Belden Slave Cemetery (a.k.a. Shaw Cemetery)
This sketch was done in 2004, as remembered by Rev. Floyd Fisher. The artist states "of course the walls were tumbled down, and the slaves buried here were bond slaves from England. That's why Deborah said she wanted to be buried with her people. Bond slaves bonded out to settlers coming here to work off their debts [sic]. The master would pay off their prison debts."
The cemetery is lost and gone. Rev. Floyd Fisher's sketch, drawn from memory but the only known eyewitness image of the tiny graveyard, shows about 10 fieldstones or footstones not mentioned by Pelletreau, and Deborah Shaw's prominent inscribed stone, with possibly a few more hidden by the wall in the foreground.
At the census of 1800, when she would be about 60, a Deborah Shaw pops up by name, so she or a namesake is a head of household at that time; she has one person living with her. Ages aren't listed, so there's no telling if it's the Deborah Shaw of the burial. By the census of 1820, there are no Shaw heads of household at all in the Town of Carmel. So, at that time any Shaws are living with other families.
The cemetery names are both misleading. We have no evidence that the Beldens ever had slaves. Also, there is no evidence that Deborah Shaw was related to the loyalist Timothy Shaw's family on the north shore of Shaw's Pond, who went to Canada 40 years before her death; there were other Shaws in the area at that time.
References: Pelletreau p.282; Fisher sketch in Timothy Shaw genealogy. No photos known.
Information gets appended to her story as accepted fact, but it's not necessarily precise or correct.These are some assumptions:
a) Deborah Shaw was born in 1740. We don't know that. The graveyard inscription as reported said Deborah Shaw died May 5 1824 aged 84. If that is correct, then she was born circa 1740 to be precise, between May 5, 1739 and May 5, 1740.
b) Deborah Shaw was a Shaw by birth. We don't know that. She may have married a Shaw, or even been adopted.by a Shaw. Deborah is a Biblical name, and common in families of the time (though absent in the Belden family tree); for example, in my research of the family of Elnathan and Martha Paddock Doane in Southeast, the fate of their daughter Deborah (born May 26, 1739) is still unknown.
c) Deborah Shaw was associated with Timothy Shaw's family. We don't know that. There were other Shaws in the precinct, and in town, besides Timothy's; see the censuses and the poormasters' records. We don't know that she ever lived on Timothy Shaw's land, or even in Carmel.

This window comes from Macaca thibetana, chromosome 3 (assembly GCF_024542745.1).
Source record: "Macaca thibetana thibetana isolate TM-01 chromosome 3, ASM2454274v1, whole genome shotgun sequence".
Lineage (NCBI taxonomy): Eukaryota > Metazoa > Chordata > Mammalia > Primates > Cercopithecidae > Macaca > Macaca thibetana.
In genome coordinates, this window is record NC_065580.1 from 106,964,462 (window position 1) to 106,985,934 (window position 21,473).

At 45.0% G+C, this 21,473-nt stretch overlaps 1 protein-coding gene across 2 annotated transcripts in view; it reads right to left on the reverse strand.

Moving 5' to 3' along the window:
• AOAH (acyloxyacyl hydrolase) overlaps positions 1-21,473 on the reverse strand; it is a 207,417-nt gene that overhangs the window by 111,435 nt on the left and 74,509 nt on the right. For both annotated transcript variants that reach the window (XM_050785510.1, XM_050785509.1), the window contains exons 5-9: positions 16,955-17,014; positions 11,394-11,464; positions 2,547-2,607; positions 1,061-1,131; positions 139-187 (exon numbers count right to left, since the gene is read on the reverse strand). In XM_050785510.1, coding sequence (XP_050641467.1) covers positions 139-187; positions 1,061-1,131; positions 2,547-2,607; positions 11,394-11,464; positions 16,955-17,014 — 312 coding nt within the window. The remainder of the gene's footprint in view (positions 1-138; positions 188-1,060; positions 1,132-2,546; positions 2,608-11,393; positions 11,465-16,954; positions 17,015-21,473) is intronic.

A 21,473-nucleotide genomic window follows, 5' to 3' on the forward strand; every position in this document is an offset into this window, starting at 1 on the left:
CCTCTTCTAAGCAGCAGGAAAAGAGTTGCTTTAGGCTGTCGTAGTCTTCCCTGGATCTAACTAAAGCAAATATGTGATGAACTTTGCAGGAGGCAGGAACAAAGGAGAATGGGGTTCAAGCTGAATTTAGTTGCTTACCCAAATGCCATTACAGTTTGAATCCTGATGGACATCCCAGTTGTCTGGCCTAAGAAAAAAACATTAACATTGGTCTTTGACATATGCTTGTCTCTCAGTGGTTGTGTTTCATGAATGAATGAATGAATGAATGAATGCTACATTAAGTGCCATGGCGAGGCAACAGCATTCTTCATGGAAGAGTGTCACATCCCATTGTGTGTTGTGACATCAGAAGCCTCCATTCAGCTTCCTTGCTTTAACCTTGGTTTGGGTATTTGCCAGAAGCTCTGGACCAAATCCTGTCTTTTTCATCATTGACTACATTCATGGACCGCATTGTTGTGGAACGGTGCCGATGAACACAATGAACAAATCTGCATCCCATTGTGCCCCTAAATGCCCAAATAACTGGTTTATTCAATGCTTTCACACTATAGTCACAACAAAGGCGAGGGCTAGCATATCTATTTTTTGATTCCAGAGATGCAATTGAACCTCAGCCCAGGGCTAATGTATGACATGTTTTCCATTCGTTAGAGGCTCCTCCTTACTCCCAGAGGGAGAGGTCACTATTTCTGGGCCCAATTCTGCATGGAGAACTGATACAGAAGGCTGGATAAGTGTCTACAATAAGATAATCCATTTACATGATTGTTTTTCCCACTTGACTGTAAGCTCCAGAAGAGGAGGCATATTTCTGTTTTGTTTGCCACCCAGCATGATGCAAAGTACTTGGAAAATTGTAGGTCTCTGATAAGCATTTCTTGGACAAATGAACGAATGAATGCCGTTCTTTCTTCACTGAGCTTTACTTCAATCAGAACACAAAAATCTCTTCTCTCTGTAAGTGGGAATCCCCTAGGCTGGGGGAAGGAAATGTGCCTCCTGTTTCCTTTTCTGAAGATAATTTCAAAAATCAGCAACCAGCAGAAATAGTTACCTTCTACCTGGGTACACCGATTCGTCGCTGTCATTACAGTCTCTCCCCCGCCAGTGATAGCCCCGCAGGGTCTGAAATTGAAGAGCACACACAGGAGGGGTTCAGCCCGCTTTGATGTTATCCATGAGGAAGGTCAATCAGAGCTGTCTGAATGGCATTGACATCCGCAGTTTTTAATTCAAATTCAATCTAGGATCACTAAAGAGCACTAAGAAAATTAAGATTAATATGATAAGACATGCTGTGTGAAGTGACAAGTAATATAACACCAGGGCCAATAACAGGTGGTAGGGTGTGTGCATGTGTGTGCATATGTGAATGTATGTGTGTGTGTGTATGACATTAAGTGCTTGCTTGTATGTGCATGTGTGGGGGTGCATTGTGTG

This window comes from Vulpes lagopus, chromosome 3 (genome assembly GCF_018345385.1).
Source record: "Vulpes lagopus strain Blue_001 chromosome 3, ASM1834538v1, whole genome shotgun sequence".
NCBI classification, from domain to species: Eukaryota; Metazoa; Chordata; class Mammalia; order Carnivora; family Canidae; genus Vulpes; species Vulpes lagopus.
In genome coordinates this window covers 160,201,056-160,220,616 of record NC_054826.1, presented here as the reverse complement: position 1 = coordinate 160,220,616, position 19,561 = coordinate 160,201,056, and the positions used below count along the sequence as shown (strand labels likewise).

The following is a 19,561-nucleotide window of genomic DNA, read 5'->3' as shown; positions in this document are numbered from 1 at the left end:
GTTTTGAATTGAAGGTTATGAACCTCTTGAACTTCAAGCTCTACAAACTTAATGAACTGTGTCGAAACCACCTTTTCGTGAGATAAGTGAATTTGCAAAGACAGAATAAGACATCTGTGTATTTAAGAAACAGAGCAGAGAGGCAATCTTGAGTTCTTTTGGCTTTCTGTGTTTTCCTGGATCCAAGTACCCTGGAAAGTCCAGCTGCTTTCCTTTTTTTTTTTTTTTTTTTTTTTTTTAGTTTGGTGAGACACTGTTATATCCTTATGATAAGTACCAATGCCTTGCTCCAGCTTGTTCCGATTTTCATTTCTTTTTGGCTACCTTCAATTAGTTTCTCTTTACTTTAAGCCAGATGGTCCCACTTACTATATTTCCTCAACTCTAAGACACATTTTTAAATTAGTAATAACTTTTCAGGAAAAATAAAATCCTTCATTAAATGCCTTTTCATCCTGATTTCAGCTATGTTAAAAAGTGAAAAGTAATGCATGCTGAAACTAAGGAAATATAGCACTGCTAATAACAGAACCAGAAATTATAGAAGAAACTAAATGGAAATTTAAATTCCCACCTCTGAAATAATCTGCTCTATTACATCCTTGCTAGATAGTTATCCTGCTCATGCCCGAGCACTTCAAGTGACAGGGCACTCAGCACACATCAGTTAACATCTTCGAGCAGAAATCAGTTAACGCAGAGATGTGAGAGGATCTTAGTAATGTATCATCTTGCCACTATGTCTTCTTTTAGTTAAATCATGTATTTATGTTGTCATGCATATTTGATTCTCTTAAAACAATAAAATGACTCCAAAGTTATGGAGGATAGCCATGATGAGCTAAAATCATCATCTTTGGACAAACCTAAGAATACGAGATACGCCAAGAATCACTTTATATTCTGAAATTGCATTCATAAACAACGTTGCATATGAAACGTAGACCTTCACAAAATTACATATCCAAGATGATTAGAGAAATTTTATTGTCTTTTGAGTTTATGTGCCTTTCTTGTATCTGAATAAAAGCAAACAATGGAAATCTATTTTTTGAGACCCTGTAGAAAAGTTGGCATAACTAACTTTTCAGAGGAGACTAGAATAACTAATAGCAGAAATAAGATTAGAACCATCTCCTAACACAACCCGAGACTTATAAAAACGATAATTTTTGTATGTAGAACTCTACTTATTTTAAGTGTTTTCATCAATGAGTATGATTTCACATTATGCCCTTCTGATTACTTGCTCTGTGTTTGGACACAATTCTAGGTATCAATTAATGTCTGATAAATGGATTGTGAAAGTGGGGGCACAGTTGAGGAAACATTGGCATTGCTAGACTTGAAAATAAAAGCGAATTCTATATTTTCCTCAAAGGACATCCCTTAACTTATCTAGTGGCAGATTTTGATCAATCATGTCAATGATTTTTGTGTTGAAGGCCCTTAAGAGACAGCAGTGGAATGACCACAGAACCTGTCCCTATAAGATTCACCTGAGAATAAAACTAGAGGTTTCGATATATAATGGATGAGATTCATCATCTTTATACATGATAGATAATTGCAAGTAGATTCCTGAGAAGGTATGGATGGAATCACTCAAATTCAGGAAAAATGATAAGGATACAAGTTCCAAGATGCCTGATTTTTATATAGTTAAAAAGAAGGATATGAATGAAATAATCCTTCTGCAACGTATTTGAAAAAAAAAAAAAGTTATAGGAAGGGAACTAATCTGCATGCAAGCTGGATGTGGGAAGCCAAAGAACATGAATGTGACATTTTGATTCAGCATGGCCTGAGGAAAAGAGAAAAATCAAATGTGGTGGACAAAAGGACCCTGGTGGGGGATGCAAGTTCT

e) The lakeside cemetery was associated with Timothy Shaw's family. We don't know that. Other than the mention of Deborah Shaw's burial, it's been called the "Belden slave cemetery." The Beldens were not known to have slaves, however, they tended town poor, and a poorhouse (18x22, built 1793) may have been on their property, so the cemetery might be a burial plot for the poor, or for indentured servants, or for freedmen, or even slaves other people's, not necessarily the Belden family. In the Gilead burying ground, a youngster identified only as Trim, a servant, is buried with the Beldens; white children (whether free, poor or indentured) generally had a last name.
This cemetery is sketched from memory by Rev. Floyd Fisher in or prior to 2004; it was not, however, listed in his 1975 sampling of old cemeteries, nor in any previous list other than the footnote in Pelletreau. Sandra Cole Seymour, who grew up nearby, also remembers seeing the cemetery.
Ancestry.com, the premier online genealogical source, offers a tempting note:
The Shaw entry turns out to be dated 29 Sept 1760, in which a Deborah Shaw, born in New York, plans to marry a Joseph Webb (Record M.B., Vol. 3, p. 336). But does this Deborah marry him? We don't know. Asked for Joseph Webb marriages, Ancestry's imperfect search engine finds over 5,000 user-supplied references; none have a Deborah Shaw as the spouse. Also, this online report at Ancestry.com does not say where in New York Province (state) the license was taken out. Short of going to the source material, this clue leads nowhere.